Advent Reflection Part 2

The second week of Advent devotions in God is in the Manger: Reflections on Advent and Christmas from Dietrich Bonhoeffer centered around the theme of mystery. Once again reading these reflections caused me to pause and reflect upon the mystery of God’s love for us made known to us in Jesus Christ. That was particularly true when reading Monday’s reflection which said:

The greatest mystery is not the most distant star; on the contrary, the closer something comes to us and the better we know it, then the more mysterious it becomes for us. The greatest mystery to us is not the most distant person, but the one next to us. The mystery of other people is not reduced by getting to know more and more about them. Rather, in their closeness they become more and more mysterious. And the final depth of all mystery is when two people come so close to each other that they love each other. Nowhere in the world does one feel the might of the mysterious and its wonder as strongly as here. When two people known everything about each other, the mystery of the love between them becomes infinitely great. And only in this love do they understand each other, know everything about each other, know each other completely. And yet, the more they love each other and know about each other in love, the more deeply they know the mystery of their love. Thus, knowledge about each other does not remove the mystery, but rather makes it more profound. The very fact that the other person is so near to me is the greatest mystery.

This is the lesson and the grace that my marriage has taught me. I have marveled and I have been mystified that the more and more my wife gets to know me, the more she loves me. And the more she wants to continue to get closer to me. As keenly aware as we are of our own faults, our own shortcomings, our own failings we try to hide them as much as we can from those close enough to us to observe them. I remember thinking it was my job to pretend to be, to act like, someone that would be good enough to want to spend time with, someone attractive. And yet the joy and freedom of marriage, and ever still the mystery of marriage, is being able to put down the mask, but fully seen, fully known and still loved. Try as I might to hide my shadow, eventually my shadow was seen. It is a mystery to me that having seen my shadow my wife would still want to draw nearer to me.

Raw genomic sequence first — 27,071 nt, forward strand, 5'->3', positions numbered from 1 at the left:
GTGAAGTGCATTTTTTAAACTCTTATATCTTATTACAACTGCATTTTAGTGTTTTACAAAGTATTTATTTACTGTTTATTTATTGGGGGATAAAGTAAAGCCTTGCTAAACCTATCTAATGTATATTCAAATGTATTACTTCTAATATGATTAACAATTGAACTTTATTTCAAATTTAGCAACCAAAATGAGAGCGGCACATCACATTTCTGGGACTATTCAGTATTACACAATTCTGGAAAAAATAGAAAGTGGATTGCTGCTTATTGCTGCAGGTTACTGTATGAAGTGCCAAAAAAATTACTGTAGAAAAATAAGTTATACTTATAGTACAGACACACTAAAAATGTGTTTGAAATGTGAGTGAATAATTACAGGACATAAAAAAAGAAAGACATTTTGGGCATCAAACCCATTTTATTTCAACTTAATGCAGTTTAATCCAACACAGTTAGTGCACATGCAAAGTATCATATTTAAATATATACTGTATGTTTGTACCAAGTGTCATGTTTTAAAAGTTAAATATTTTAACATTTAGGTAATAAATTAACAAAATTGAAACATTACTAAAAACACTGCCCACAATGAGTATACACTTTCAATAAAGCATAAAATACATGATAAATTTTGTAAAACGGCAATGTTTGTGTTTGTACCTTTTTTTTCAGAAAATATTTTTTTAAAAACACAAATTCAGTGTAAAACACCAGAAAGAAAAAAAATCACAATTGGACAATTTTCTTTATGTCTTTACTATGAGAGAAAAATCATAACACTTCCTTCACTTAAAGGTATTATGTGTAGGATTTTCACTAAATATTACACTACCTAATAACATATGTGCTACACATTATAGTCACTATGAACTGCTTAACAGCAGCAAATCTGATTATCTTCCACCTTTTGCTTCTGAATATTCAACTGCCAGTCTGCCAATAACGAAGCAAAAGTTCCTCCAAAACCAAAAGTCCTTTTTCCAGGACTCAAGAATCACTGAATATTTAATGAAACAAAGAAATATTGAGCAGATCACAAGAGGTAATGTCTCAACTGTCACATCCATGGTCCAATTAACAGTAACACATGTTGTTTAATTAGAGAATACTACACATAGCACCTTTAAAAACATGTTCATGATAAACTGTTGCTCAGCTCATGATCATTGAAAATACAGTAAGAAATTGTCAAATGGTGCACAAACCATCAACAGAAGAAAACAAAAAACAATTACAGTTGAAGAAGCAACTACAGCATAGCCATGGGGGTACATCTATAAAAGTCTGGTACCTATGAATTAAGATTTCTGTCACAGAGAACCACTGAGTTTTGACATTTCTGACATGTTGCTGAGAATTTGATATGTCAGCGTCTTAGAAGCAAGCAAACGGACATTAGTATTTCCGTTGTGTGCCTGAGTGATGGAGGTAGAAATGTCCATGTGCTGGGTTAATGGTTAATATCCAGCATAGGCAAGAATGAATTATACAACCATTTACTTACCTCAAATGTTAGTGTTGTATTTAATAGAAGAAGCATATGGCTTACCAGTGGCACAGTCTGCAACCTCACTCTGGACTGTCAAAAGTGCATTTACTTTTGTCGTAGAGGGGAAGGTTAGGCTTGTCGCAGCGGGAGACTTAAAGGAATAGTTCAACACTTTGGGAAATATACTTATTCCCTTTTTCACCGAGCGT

An even greater mystery is that our God does this as well. Our God created us, takes notice of us, knows us. And yet at Christmas we celebrate the fact that our God draws near to us in Jesus Christ. God comes to be among us in Jesus Christ. God comes to be for us in Jesus Christ. It is a mystery that the God who knows us, the God from whom we can truly never hide our shadow, eagerly and joyfully comes into our midst. This proves to us who God is. This witnesses to who God is. In God’s drawing near to us we see and learn more about the God who comes to us in Jesus Christ. About that God, about the nature of that God, Bonhoeffer writes:

Where reason is indignant, where our nature rebels, where our piety anxiously keeps us away: that is precisely where God loves to be. There he confounds the reason of the reasonable; there he aggregates our nature, our piety—that is where he wants to be, and no one can keep him from it. Only the humble believe him and rejoice that God is so free and so marvelous that he does wonders where people despair, that he takes what is little and lowly and makes is marvelous….God is not ashamed of the loneliness of human beings. God marches right in. He chooses people as his instruments and performs his wonders where one would least expect them. God is near to loneliness; he loves the lost, the neglected, the unseemly, the excluded, the weak and broken.

In knowing us fully and loving us still, in seeing our shadow and still coming near, we realize our God is a God who loves to be in the places we most fear. But this drawing near of our God, this gaining in knowledge about our God doesn’t reduce the mystery, rather the mystery grows. Who is this God that would march right in to the places from which we desire to flee? Who is this God who is not ashamed of to look upon our shameful deeds? Who is this God who loves to be where those of us clinging to our own perceived goodness would never deign to be found?

Would our God have stayed away, would our God have stayed far from us in the holiness of heaven we might better understand Him. Would our God have remained distant He might have fit into the box. But the mystery of Christmas, which Advent creates time and space to attempt to work out, is that our God is coming near and nearer still. Our God is coming so near to us in a mystery we will never be able to fathom. And God is doing this out of love. Out of a love so big and so deep it becomes to us a mystery we shall never be able to comprehend. We can never explain. We can never reason. We can never ascertain. We can only accept. We can only enjoy. We can only worship.

“For God so loved the world…” Wow.